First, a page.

She began a contest.
"Give me a deposit," she announced. After she'd received enough offers, she'd hide that pearl. The bidder who guessed where it was hidden would win; all losers would forfeit their deposits. If more than one contestant guessed correctly, she'd simply consider the best bid of the two. (She may have been a miserable old bitch, but nobody could deny Madam her business savvy.)
If a prospect balked, she'd consult relations. "What do you need?" Delia Dee, young thing that she was, asked for dishes. "Melamine would be nice." So Delia Dee got Melamine dishes enough to serve the entire Coast.
The bartering continued. Joseph To'okseh got two hundred dollars, a weed-eating device and sunglasses for his blind father. Wally Firefoot landed himself a trolling motor for his fishing boat. Madam's granddaughter, Awanata, walked away with a fancy new shotgun. Jimmy Jim Beam got himself three pairs of Levi's and a hundred bucks, which we all know went to liquor and women in all of one night.
Folks in town frowned on the way Madam appeared to capitalize, though I don't condemn her. She was buying amends the only way she knew how. I believe she used her luck to redeem a life built upon filthy debts. I don't mean to suggest that a satellite dish here or a pair of Nikes there could ever be enough to call things even between Madam and the Chuks. Her effort, I believe, was made not in greed, but with an earnest soul and a lifetime spent staring down the blackness of rotten deals made with equally rotten devils. The way I see it, it was the least she could do.
Madam's contest made for an interesting circus.
She had this collection of ships in bottles, the ones that come from kits (though she'd probably found hers assembled and abandoned at flea markets and garage sales). There's twenty in her collection to match the twenty offers made on her pearl. When enough deposits -- cash or bartered -- had been made to satisfy her family's material needs, Madam pulled the shades. When nobody could see, she dropped that pearl inside one of those bottles that final night and shook it so the sand covered it up. She made her great-nephew Joseph witness the entire thing, in case she forgot which bottle held that pearl.
So you're probably wondering who won the contest.
That night, Madam died in her sleep. The next morning, before a jury of reporters and locals officiating the event, young Joseph dumped out all the sand from all the bottles.
That pearl was gone.
The newspapers reported that Madam Walks-On-Needles had lost the Great Green Pearl. (I'd bet you every crystal I own that no one outside Salish ever questioned that story. I mean, folks assume all Indians are reckless drunks, so a story like that only lets them sleep better at night.)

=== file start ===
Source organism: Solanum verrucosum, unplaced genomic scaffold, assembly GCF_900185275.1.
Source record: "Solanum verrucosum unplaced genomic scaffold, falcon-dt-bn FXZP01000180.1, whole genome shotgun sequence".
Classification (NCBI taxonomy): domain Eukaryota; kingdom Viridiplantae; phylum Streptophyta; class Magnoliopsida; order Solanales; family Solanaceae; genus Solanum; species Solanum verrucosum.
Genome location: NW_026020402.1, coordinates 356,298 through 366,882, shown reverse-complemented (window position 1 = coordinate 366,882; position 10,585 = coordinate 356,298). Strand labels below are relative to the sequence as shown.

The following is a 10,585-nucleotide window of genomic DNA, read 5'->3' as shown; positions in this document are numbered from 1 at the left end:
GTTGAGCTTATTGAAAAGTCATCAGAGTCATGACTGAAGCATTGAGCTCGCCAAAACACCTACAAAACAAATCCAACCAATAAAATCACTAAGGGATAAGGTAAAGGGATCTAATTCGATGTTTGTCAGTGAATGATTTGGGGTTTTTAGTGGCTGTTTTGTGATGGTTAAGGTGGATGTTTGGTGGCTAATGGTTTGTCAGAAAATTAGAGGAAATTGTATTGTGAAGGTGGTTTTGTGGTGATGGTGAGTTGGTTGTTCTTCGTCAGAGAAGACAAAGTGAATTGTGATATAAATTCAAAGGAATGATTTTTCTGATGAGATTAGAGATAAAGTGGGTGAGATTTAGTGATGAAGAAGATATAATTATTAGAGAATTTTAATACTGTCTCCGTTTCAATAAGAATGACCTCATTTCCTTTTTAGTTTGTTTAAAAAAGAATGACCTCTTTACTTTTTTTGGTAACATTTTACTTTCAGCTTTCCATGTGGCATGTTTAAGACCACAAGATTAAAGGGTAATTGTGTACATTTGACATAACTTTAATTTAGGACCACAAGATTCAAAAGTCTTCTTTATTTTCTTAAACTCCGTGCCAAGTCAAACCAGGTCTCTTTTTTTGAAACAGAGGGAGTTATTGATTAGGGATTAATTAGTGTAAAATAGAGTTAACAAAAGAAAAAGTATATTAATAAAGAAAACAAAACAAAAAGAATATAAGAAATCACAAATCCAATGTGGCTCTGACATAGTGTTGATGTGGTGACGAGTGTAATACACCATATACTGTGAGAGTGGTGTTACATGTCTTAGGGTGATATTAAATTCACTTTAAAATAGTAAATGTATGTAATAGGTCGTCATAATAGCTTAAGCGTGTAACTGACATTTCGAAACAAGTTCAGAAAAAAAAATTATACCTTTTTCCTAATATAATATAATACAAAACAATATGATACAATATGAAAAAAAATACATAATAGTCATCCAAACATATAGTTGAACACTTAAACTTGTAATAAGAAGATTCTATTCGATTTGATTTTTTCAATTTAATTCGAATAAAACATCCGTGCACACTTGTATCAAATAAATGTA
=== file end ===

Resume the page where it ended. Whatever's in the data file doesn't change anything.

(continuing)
But that isn't the end of the story, nor the end to my premonition. That same morning, folks all around town started getting sick.
It started with the reporter Engelking. He was the first one to arrive at Madam's that morning to see the revealing of the hidden pearl. So anxious was he that Engelking stepped in to help poor, confused Joseph look for that pearl. As soon as it had been determined it was gone, the reporter Engelking quietly excused himself, went outside and threw up.
After that, Dr. Wooding's office was as packed as Free Cheese Day along the peninsula. A few Salish residents were afflicted, but the vast majority of cases reported in the two weeks following the disappearance of that pearl had been out-of-towners of one kind or another.
A new tide of experts flocked to our community to study what the newspapers finally came to call Tornado Fever. Some guessed it was a variation of Legionnaire's Disease. Others thought it was some new strain of hepatitis. Finally, this young aquatic biologist, with some medical students out of Portland, blamed the disease on oyster consumption. I'll never forget that biologist's proud statements, how they leapt off the front pages of The Beacon, revealing his proud ambition in having crossed disciplines to arrive at such a discovery.
Naturally, Mayor Olin grew quite worried that this year's oyster harvest might be to blame for the Tornado Fever epidemic. Salishan oysters aren't just the town's pride; they represent a substantial portion of our livelihoods. And the annual Oyster Festival was just two weeks hence. But that biologist showed statistically that some ninety percent of the afflicted had eaten Salishan oysters previous to the outbreak. Everyone seemed to believe that Whiz Kid, despite his awful conclusions.
Then the reporter Engelking died.
His was the only death during the time of Tornado Fever, though not a death medically related to the disease. But one death was enough. It scared away thousands of tourists. Though Mayor Olin requested additional studies, the truth came too late. The oysters, the water, the sand, the spawn all tested negative to toxins, pathogens. It turned out the oysters weren't to blame for Tornado Fever after all.
The Indians now call Tornado Fever "Madam's Curse," and to tell you the truth, I don't think they're far off the mark. After all, word came from officials at the East Bend Cannery -- who control all harvesting rights to the Salishan variety -- that none of the Chuks had come down with Tornado Fever, and they were eating oysters. There'd been no reports of Red Tide for weeks before or after the epidemic. And the girls and I got together one night after Bingo to tick off our own list of locals, and not a single one...
It got me to thinking about the reporter Engelking.
Though he had been afflicted with the disease, it was an obstruction in his esophagus -- what Coroner Leakey said was likely the result of chronic vomiting -- which had simply choked him to death.
How might I have prevented this domino of events?
Please. If this. Maybe that.
Having the vision didn't really matter. Not that I'm ashamed to say I've had one. Oh, I'm still sorry for the people who had to suffer. Sorry for the reporter Engelking, though not for his death. Mostly I'm sorry I didn't open my salon to Madam that day. Oh, but for the things I might've learned --
Though, while I can play the happy headshrinker with relative ease, I have never been -- and will never be -- able to turn karma from its orbit.
Any psychic who believes she can is a bigger fake than I.